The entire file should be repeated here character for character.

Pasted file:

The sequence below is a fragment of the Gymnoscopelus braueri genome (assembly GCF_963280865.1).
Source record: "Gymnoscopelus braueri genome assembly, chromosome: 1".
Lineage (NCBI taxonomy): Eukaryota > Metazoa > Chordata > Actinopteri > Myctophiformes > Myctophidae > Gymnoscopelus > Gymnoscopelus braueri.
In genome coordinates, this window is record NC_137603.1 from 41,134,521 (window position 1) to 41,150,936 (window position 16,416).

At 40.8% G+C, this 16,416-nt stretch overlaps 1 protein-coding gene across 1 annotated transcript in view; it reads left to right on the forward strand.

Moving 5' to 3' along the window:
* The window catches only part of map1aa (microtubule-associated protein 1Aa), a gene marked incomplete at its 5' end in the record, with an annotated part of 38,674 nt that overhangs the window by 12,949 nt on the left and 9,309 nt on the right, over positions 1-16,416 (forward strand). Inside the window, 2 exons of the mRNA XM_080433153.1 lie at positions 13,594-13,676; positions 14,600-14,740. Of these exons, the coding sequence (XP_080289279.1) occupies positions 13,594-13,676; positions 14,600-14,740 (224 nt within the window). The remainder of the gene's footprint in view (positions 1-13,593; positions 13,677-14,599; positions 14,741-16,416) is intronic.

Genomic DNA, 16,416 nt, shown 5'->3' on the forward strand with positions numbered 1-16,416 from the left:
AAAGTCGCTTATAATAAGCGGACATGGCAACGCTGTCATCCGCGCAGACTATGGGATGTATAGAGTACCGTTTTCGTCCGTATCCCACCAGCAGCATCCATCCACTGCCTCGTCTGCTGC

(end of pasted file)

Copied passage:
The sequence below is a fragment of the Gymnoscopelus braueri genome (assembly GCF_963280865.1).
Source record: "Gymnoscopelus braueri genome assembly, chromosome: 1".
Lineage (NCBI taxonomy): Eukaryota > Metazoa > Chordata > Actinopteri > Myctophiformes > Myctophidae > Gymnoscopelus > Gymnoscopelus braueri.
In genome coordinates, this window is record NC_137603.1 from 41,134,521 (window position 1) to 41,150,936 (window position 16,416).

At 40.8% G+C, this 16,416-nt stretch overlaps 1 protein-coding gene across 1 annotated transcript in view; it reads left to right on the forward strand.

Moving 5' to 3' along the window:
* The window catches only part of map1aa (microtubule-associated protein 1Aa), a gene marked incomplete at its 5' end in the record, with an annotated part of 38,674 nt that overhangs the window by 12,949 nt on the left and 9,309 nt on the right, over positions 1-16,416 (forward strand). Inside the window, 2 exons of the mRNA XM_080433153.1 lie at positions 13,594-13,676; positions 14,600-14,740. Of these exons, the coding sequence (XP_080289279.1) occupies positions 13,594-13,676; positions 14,600-14,740 (224 nt within the window). The remainder of the gene's footprint in view (positions 1-13,593; positions 13,677-14,599; positions 14,741-16,416) is intronic.

Genomic DNA, 16,416 nt, shown 5'->3' on the forward strand with positions numbered 1-16,416 from the left:
AAAGTCGCTTATAATAAGCGGACATGGCAACGCTGTCATCCGCGCAGACTATGGGATGTATAGAGTACCGTTTTCGTCCGTATCCCACCAGCAGCATCCATCCACTGCCTCGTCTGCTGC